Portland Textile Month is back, bolder and more textured
This is the second year of Textile Month in Portland, and the organization has grown in a typically Portland way.
This year there are 75 textile-themed events, as opposed to last year's 35.
Instead of merely increasing the number of events and sponsors, the organizers, Annin Barrett and Caleb Sayan, are giving Textile Month a shove in the self-organizing direction.
Again, as in its debut year 2018, the month is an invitation to the Portland textile community to host their events. Most of them are talks, demonstrations and open houses. Eventbrite handles payment and ticketing — even for the many free events. The textile community in Portland covers everyone from traditional quilters to those trying to make streetwear out of Digital Age fabrics.
For Barrett and Sayan, members of the Portland textile community are keen to interact with each other and diversify.
For Textile Month (October), hosts of free events must pay $20 to list them on the website. For events where admission is charged, they pay $50 to be listed.
They also are giving Textile Month an all-year-round presence. New this year they have set up the Textile Exchange online, an all-year website where organizers can submit two events per month. Textile Exchange is free for listings in October 2019. Thereafter, it will cost $100 per year for unlimited listings.
The opening party is at Portland Garment Factory, a for-profit business where designers can have their designs professionally sewn in small batches, or rent a sewing machine and do it themselves. The closing event is a costume party with the theme "reuse" at Revive Designs in Kenton, an upholstery business.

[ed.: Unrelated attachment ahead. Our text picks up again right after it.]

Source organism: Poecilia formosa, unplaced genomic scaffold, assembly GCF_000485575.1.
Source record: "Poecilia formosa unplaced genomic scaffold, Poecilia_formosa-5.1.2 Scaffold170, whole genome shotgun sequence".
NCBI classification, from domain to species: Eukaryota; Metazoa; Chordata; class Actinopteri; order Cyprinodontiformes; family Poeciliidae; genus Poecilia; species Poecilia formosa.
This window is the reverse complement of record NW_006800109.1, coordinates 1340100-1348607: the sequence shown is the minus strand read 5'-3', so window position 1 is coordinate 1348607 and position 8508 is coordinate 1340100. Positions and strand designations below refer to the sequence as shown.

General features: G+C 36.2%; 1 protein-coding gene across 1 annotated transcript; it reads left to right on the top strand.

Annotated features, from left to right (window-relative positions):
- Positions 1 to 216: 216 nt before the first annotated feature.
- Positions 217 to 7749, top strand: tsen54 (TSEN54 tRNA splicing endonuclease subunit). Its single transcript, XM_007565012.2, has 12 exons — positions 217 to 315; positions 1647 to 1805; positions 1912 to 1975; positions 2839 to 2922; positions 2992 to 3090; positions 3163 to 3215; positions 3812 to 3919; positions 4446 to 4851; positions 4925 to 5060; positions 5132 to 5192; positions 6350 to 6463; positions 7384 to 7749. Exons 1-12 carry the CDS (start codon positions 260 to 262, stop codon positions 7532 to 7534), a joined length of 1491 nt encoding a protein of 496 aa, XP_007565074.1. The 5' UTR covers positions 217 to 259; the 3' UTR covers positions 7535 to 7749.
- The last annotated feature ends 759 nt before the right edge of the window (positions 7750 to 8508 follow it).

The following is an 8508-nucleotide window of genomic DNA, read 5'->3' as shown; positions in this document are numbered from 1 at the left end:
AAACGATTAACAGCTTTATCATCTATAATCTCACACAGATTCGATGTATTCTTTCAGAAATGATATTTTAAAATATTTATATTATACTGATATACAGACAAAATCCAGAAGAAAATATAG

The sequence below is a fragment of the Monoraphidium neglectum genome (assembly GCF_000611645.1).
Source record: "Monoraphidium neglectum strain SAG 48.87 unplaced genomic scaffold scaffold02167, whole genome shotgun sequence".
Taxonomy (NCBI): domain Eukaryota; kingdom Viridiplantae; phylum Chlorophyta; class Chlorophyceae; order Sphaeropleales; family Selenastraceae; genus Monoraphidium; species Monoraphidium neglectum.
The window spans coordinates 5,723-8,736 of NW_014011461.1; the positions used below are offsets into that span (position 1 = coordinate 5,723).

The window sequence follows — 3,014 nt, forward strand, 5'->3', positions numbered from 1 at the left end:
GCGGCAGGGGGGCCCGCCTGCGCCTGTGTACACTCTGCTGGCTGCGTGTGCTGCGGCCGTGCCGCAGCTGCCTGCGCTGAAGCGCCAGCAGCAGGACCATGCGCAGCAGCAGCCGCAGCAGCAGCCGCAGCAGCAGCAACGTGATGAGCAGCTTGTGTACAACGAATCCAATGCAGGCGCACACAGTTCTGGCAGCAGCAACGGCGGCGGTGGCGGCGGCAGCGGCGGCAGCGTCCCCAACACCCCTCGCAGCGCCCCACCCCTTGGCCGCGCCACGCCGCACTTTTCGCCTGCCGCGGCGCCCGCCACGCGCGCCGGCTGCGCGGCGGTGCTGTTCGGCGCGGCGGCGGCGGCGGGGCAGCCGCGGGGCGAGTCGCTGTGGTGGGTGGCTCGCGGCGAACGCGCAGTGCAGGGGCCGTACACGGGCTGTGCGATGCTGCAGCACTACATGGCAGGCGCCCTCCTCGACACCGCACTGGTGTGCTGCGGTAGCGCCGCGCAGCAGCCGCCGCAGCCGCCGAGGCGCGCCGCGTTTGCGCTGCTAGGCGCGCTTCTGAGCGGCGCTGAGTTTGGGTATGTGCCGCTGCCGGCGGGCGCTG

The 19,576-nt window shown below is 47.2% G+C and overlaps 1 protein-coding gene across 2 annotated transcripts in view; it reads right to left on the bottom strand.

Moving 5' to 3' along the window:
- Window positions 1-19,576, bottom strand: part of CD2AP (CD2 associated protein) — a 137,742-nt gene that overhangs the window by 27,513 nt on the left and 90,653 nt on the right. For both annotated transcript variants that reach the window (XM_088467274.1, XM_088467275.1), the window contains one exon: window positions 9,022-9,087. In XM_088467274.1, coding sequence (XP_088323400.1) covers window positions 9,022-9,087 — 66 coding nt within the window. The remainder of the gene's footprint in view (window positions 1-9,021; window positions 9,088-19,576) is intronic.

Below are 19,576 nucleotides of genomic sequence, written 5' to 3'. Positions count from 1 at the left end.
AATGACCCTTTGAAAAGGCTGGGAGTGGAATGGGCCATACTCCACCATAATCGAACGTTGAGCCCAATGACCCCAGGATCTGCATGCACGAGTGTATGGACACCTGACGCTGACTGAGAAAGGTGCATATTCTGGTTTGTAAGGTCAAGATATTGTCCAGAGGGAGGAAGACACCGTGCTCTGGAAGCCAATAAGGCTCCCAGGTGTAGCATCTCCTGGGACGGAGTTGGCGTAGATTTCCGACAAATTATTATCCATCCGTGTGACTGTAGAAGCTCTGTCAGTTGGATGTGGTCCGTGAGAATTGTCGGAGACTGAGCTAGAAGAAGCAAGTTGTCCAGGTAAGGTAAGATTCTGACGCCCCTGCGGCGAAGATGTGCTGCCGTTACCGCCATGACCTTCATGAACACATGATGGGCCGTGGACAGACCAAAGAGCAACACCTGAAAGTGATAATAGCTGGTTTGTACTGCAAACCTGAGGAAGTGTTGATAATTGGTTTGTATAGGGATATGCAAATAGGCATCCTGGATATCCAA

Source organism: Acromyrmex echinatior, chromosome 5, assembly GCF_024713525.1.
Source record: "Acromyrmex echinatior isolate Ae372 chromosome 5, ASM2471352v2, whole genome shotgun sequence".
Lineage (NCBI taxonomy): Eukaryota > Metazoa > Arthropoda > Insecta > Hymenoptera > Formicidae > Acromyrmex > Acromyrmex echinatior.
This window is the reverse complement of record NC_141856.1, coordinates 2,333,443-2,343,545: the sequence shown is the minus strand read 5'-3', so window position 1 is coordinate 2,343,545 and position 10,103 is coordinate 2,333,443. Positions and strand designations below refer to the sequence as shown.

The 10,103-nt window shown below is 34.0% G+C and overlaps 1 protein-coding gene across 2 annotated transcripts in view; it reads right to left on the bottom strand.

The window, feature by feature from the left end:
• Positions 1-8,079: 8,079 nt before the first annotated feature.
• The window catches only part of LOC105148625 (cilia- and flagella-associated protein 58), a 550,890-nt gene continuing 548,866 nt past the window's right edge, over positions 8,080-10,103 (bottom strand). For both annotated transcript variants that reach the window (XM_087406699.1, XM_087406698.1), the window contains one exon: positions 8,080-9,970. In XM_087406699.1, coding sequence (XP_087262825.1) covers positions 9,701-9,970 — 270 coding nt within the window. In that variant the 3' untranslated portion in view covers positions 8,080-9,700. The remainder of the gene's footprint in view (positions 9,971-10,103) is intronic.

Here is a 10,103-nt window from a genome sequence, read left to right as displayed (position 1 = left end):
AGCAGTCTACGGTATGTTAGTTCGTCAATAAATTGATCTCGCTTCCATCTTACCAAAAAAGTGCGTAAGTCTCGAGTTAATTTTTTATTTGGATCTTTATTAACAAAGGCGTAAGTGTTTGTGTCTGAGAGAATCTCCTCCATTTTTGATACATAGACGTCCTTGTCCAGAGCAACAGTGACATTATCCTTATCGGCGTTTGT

Having spent much of the year making the website more robust and scalable, Sayan is promoting it as a platform for other cities to organize their own textile festivals. After traveling to Japan in 2018 he persuaded organizers in Tokyo, Tango and Kiryu to use his platform.
Sayan is still operating on a shoestring, but expects to grow over the next three years as the event establishes itself.
"Years three and four will be about getting more sponsors. Rather than build a big organization like Design Week, I want to keep it smaller and add initiatives every year."
He says he respects Design Week and what it has become.
"This year, we are trying to transition to a year-round organization. We're also keenly aware there are 11 other months in the year, and we want to keep in contact with people. We can't just wait for the Ferris wheel to come around again. The trick is, do people see this as something they want to support and become a member of the Textile Exchange? We have to execute," Sayan said.
Not all amateurs
Many partners have donated their space, such as PNCA and Portland Garment Factory, while other launch partners contributed $500.
"We're building out the website as a community resource, which will make it easier to get funding," Sayan told the Business Tribune. "Potential sponsors want to see what it's like before they'll follow us."
Instead of running on volunteer labor, this year, much of the admin work was paid. His website designer is in Tennessee. Sayan has known him for eight years, but they have never met face to face.
The website is built in WordPress with a lot of customization, and is hosted by GreenGeeks.
"On the old website, you had to manually reenter a lot of information. We could have just reskinned it this year, but we totally repurposed it. We're using a novel back end called Airtable. It's a cloud-based spreadsheet. When you submit something, it goes into the spreadsheet and is published live on the website and on Eventbrite."
As part of spreading the platform, they are trying to make it plug-and-play for other cities. In Japan, they will be able to use the website itself to create tickets instead of Eventbrite.
He calls Portland Textile Month a social enterprise, which makes it a limited liability company, not a non-profit. However, it is still eligible for grants. He applied for one for $3,000 from the Regional Arts and Culture Council.
Former Pendleton executive Almarina Bianchi is advising, but getting input from big apparel companies such as Nike and Adidas has not been easy.
Reporter, The Business Tribune
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